Effect of Pre-surgery Neuromuscular Physiotherapy (PT) (Omega)

This study has been completed.
Sponsor:
Collaborators:
Kantonsspital Olten
Kantonsspital Aarau
Lund University
Maastricht University
Information provided by (Responsible Party):
Erika Huber, University of Zurich
ClinicalTrials.gov Identifier:
NCT00913575
First received: May 12, 2009
Last updated: May 21, 2014
Last verified: May 2014
  Purpose

Background:

Osteoarthritis (OA) is a common degenerative condition of large weight-bearing joints, such as the hip and knee, as well as small hand joints. Current interventions in patients with OA are limited to symptomatic pain relief and later with total joint replacement (TJR). While TJR improves function and pain, it does not fully restore function in most individuals. A key factor of functional outcome is probably conditioning before and after TJR surgery. However, this has not been studied conclusively in patients undergoing TKR surgery.

Objective:

  1. Primary endpoint: To study the effect of a pre-surgery neuromuscular PT compared to an attention control program on lower extremity function measured by the Chair stands test (observed function) and the KOOS score (reported function).
  2. Secondary endpoints will be muscle strength, walking time and mobility.

Hypothesis:

The investigators hypothesize that patients undergoing pre-surgery PT will be significantly quicker in performing the chair stands test and report a significant improvement in the KOOS at 3 months after surgery compared to controls.

Methods:

80 patients from a waiting list for unilateral TKR will be randomized to neuromuscular PT or an attention control group intervention in a single-blinded randomized controlled trial. Assessments will be at baseline, at 3 months after surgery and at 12 months after surgery.

Intervention:

The neuromuscular PT group will receive a minimum of 8 and a maximum of 24 training sessions; all patients, including the control group, will receive 4 sessions of the Knee School.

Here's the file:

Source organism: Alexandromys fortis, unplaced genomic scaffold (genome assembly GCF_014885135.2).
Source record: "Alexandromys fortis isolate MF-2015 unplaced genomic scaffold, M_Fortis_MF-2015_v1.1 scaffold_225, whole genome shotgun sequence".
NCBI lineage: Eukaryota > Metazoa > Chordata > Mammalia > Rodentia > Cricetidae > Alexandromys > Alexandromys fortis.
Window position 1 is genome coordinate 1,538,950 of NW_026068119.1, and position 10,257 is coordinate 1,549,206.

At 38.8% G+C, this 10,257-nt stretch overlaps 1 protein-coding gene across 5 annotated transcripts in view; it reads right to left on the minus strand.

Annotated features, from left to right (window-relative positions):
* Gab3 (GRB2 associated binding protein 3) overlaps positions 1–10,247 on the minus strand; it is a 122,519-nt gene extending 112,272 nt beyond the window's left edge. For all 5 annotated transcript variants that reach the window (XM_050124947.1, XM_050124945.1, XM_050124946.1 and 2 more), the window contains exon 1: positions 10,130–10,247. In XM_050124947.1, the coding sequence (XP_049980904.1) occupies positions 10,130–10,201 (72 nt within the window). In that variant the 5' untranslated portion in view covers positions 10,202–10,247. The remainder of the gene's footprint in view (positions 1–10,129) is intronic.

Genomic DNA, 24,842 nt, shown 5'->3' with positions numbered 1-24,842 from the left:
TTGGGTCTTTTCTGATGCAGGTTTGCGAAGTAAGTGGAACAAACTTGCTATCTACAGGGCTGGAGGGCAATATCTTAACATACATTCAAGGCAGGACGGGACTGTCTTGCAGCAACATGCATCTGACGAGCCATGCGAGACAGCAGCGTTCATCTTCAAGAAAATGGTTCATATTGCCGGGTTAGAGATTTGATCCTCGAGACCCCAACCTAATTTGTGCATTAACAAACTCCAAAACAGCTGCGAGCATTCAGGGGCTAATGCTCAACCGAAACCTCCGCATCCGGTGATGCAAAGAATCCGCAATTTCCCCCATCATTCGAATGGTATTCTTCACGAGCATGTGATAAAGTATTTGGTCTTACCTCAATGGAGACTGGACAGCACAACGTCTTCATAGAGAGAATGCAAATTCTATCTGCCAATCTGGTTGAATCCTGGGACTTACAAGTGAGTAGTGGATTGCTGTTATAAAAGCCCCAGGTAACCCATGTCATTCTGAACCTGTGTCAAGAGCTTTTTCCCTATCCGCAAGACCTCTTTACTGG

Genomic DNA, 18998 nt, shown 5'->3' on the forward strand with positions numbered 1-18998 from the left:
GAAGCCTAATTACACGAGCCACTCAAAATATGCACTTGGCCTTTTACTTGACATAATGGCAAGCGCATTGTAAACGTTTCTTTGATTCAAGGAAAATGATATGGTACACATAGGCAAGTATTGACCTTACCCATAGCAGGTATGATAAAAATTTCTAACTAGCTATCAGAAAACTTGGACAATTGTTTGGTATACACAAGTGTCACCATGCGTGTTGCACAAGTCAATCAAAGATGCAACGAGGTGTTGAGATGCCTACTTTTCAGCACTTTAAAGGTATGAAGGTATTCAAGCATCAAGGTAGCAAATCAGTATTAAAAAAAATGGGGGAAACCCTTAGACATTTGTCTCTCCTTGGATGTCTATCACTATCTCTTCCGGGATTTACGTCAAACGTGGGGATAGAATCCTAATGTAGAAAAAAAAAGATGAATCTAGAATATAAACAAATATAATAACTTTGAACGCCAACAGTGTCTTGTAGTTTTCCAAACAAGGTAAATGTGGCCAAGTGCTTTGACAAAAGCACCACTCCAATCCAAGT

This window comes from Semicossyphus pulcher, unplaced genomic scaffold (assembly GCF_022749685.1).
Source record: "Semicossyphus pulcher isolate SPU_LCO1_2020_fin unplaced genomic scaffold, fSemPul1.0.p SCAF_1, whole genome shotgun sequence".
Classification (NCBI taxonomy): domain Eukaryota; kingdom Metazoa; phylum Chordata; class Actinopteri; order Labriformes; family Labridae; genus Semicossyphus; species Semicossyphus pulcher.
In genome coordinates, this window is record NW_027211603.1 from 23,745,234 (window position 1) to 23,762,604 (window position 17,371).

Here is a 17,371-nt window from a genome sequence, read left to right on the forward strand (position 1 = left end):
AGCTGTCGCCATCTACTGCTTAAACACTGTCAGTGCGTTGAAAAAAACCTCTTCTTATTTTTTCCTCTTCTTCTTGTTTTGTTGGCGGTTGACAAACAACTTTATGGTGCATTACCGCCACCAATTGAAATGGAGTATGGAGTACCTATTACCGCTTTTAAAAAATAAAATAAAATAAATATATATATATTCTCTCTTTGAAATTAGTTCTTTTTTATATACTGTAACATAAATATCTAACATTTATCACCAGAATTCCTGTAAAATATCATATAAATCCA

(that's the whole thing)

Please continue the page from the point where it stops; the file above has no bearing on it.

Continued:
Significance:

Given the demographic change with an increase in the older segment of the population there will be a rise in the absolute number of TKRs. It is therefore warranted to study pre-surgery neuromuscular PT to help patients get the most out of their joint replacement.


Condition Intervention Phase
Knee Osteoarthritis
Other: preoperative neuromuscular training
Behavioral: knee OA School
Phase 3

Study Type: Interventional
Study Design: Allocation: Randomized
Endpoint Classification: Efficacy Study
Intervention Model: Parallel Assignment
Masking: Single Blind (Outcomes Assessor)
Primary Purpose: Treatment
Official Title: Effect of Pre-surgery Neuromuscular Physiotherapy (PT) on Functional Outcome After Total Knee Replacement (TKR): A Single-blinded Randomized Controlled Trial.

Resource links provided by NLM:


Further study details as provided by University of Zurich:

Primary Outcome Measures:
  • Lower limb function by the Chair stands (observed measure) [ Time Frame: 6 wks pre-surgery, 1 wk pre-surgery 3 months post-surgery ] [ Designated as safety issue: No ]

Secondary Outcome Measures:
  • Lower limb function by the Knee Injury and Osteoarthritis Outcome Score (KOOS) (observed measure) [ Time Frame: 6 wks pre-surgery, 1 wk pre-surgery, 6 wks post-surgery, 3 months post-surgery, 12 months post-surgery ] [ Designated as safety issue: No ]

Enrollment: 44
Study Start Date: June 2009
Study Completion Date: June 2013
Primary Completion Date: June 2012 (Final data collection date for primary outcome measure)
Arms Assigned Interventions
Experimental: preoperative neuromuscular training
preoperative neuromuscular training
Other: preoperative neuromuscular training
The neuromuscular training group will receive a minimum of 8 and a maximum of 24 training sessions; as well as 4 sessions of the Knee OA School.
Other Name: exercise
Placebo Comparator: education
knee school
Behavioral: knee OA School
The education group will only receive 4 sessions of the Knee OA School.
Other Name: knee school

Detailed Description: